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7 Medical Explanations of ‘Why Do Dogs Shake?’

Why do dogs shake?

A dog shivering or shaking could be due to something as simple as feeling cold or anxious. But what about old dog tremors? Or a dog shaking uncontrollably, when resting at home in mild weather?

Always see a vet if you are concerned. But sometimes it’s difficult to know whether to worry or not. With this in mind, let’s look at seven explanations that could explain: “Why is my dog shaking?”

#1 Congenital Disorders

A surprising number of dog breeds are prone to developmental  problems that lead to shakes, tremors, or poor coordination. These problems range from ‘poor wiring’ in the brain or the neurons controlling movement, to muscle storage disease leading to erratic muscular contractions.

A puppy or young dog shaking uncontrollably should be investigated for one of these disorders. Typically, these affect pups as young as six-weeks of age. The signs include (one or more of the following): Standing with a wide-based stance, a pronounced tremor when the dog tries to eat, general shaking or tremors, a peculiar goose-stepping gait.

Examples of these conditions and the breeds they affect are:

  • Problems with Cerebellar (Brain) Development: Border Collie, Bull Mastiff, Labrador Retriever
  • Poor Insulation around the Nerves: Chow Chow, Bernese Mountain Dog, English Springer Spaniel, Samoyed.
  • Poor Nerve Growth: Rottweiler, Boxer, German shepherd, Chihuahua

#2 Cerebellar Brain Disease

OK, this one sounds scary, but its not meant to be. Whilst the words ‘brain’ and ‘disease’ in the same sentence may seem alarming, this isn’t necessarily the case.

The cerebellum is the part of the brain which controls fine movement. When the cerebellum becomes inflamed, this can interfere with fine movement and result in tremors, shaking, or shivering.

Cerebellar inflammation can happen for any number of reasons from a knock on the head to brain tumours. But the list of possibilities is long and includes lead poisoning, nutritional deficiencies, infection, autoimmune problems, and nerve degeneration.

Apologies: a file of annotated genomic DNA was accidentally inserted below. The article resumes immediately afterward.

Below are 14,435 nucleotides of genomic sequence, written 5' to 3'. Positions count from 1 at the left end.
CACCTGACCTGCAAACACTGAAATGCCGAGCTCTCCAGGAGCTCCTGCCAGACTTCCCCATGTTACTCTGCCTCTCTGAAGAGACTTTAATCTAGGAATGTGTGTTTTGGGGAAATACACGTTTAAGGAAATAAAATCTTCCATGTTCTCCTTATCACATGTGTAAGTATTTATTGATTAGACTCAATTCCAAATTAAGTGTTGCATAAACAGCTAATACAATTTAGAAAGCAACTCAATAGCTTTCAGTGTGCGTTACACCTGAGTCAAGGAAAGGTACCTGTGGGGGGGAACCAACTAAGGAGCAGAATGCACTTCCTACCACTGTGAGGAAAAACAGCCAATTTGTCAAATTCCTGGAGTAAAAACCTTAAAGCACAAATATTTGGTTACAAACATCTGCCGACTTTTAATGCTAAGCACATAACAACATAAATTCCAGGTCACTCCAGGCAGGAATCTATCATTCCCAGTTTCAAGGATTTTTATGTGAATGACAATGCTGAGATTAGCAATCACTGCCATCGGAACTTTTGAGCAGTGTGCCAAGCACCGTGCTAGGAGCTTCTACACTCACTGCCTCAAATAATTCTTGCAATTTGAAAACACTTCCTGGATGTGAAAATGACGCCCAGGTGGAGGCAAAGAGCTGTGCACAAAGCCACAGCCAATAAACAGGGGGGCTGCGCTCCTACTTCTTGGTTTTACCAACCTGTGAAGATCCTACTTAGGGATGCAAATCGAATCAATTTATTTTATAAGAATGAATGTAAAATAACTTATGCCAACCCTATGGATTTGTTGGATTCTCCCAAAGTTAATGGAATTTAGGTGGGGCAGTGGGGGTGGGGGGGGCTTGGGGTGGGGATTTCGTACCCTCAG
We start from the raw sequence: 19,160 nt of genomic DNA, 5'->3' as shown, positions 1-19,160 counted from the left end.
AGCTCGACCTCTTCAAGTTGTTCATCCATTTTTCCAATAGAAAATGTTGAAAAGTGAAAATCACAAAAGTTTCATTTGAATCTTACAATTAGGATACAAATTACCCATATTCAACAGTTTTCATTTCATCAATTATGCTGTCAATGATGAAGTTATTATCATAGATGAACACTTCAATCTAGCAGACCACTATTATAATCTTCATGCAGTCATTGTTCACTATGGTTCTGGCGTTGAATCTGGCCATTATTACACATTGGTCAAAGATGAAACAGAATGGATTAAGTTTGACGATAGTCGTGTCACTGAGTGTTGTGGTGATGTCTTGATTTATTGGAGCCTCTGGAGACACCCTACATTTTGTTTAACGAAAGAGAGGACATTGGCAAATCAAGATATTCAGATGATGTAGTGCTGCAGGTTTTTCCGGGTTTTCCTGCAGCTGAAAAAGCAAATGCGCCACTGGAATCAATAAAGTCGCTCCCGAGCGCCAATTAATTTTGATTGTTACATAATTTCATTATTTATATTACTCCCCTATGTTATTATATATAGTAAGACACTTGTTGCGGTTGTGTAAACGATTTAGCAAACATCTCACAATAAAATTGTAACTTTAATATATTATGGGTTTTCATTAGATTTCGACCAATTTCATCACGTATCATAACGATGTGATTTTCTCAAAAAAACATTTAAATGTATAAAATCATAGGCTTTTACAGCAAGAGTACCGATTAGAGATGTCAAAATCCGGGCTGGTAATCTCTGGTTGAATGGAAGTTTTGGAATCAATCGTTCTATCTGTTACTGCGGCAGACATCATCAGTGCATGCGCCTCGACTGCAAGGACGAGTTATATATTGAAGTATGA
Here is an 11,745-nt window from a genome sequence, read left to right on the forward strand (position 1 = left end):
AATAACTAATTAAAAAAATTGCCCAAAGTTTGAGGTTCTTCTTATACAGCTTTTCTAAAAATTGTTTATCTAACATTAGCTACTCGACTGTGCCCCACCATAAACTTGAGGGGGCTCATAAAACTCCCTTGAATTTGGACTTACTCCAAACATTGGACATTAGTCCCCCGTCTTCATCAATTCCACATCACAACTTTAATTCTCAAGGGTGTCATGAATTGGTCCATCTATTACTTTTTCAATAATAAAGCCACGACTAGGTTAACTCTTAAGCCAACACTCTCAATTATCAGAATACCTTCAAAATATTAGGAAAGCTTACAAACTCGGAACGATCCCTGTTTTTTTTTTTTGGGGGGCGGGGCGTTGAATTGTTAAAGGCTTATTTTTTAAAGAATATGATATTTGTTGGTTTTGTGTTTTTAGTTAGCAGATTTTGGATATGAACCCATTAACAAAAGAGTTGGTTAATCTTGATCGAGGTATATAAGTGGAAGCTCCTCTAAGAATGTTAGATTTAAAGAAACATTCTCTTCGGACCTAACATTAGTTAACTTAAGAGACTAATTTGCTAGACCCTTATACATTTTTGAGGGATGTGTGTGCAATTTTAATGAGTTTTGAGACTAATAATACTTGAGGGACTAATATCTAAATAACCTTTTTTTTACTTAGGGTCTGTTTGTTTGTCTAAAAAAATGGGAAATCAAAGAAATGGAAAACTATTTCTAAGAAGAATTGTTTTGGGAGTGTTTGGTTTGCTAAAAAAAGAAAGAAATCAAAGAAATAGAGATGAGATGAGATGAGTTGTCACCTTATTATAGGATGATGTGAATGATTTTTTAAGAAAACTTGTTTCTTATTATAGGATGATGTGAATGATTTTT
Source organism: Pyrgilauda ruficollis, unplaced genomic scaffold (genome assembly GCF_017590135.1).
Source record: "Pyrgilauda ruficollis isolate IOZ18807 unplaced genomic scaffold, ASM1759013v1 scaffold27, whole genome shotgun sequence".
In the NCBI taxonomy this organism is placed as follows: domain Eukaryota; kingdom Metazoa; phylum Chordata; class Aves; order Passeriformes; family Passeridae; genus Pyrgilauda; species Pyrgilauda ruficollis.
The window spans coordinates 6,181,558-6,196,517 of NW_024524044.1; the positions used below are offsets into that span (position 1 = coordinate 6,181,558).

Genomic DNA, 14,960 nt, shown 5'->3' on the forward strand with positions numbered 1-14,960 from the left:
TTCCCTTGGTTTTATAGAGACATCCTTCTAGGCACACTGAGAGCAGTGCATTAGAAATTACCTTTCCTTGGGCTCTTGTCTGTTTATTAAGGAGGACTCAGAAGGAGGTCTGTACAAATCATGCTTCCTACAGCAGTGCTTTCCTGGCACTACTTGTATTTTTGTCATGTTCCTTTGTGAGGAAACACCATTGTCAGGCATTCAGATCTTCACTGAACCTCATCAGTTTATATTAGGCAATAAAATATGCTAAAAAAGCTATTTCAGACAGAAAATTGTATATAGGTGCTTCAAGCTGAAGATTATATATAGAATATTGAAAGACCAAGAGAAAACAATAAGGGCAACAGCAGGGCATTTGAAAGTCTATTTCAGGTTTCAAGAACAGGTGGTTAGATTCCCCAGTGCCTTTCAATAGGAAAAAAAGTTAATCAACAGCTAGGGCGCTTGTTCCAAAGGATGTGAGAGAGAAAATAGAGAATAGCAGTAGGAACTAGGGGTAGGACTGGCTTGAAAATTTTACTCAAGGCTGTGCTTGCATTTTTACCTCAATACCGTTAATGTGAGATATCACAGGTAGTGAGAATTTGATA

Whether treatment is necessary depends on the impact the dog shaking has on life and if they are unwell in themselves. It’s best to see a vet to be on the safe side.

#3 Old Dog Shakers

You’ve probably seen this for yourself: A old dog that has a back leg which trembles and twitches uncontrollably. The dog isn’t cold or anxious, so what’s going on?

An old dog shaking is often down to old age nerve degeneration. A bit like a house in need of electrical rewiring where sparks fly when you flip a light switch, so the nerve wiring can short circuit. As the insulation thins around the nerves, so they can ‘misfire’ and send out messages that trigger muscle tremors and a dog shaking uncontrollably.

#4 White Dog Shakers

There is a recognized medical condition known as ‘White dog shaker syndrome’ which causes some pretty dramatic dog tremors.  This condition even has a fancy scientific name “idiopathic tremors in adult dogs.”

Symptoms of this include shaking in all four legs, which is made worse when the dog exerts themselves. Happily, the dog tremors resolve during sleep.

This condition gets its name because it’s especially common in young dogs from white breeds such as:

  • Maltese Terrier
  • West Highland White Terrier

But it’s also recognized in other breeds, including

  • Yorkshire Terrier
  • Beagle
  • Miniature Pinscher

The shakes are down to a mild inflammatory brain condition. It’s thought this is a disease where the immune system gets confused and attacks its own body tissue (in this case the brain). It’s usually mild, but if treatment is needed it usually responds to steroids.

#5 Addison’s Disease

Addison’s disease is known as ‘the great pretender’ because the signs are vague and it mimics many other conditions.

This problem is one of an underproduction of natural steroids, which should help the body cope with stress. Overtime, low levels of steroid cause disturbances in blood electrolyte levels. In turn, these deprive the muscles of what they need to contract in a coordinated way. This results in a dog shaking uncontrollably, along with other signs such as weakness, sickness, diarrhea, or even total collapse.

This condition gets gradually worse, and does require treatment. Always see your vet if you suspect Addison’s disease in your dog.

#6 Low Calcium Levels

A nursing mother dog shaking uncontrollably could well have low blood calcium levels. Calcium is required for muscle contraction and co-ordination and when levels are low, this results in severe shaking or tremors.

This is a serious, life-threatening condition. Any mother dog with puppies should see a vet immediately if you notice the dog trembling.

#7 Pain or Anxiety

Of course no list of reasons for dog tremors would be complete without pain or anxiety. These are real physiological states that cause a massive release of hormones that result in shaking or trembling.

Key here is to treat the dog’s pain and work on anxiety issues.

Oh, and last but not least – let’s not overlook the obvious. Of course a dog shaking is a way to keep warm. All the muscular contractions that go along with shaking, generate a lot of heat.

So if it’s cold out…don’t overlook the obvious as an explanation to a dog shaking uncontrollably!

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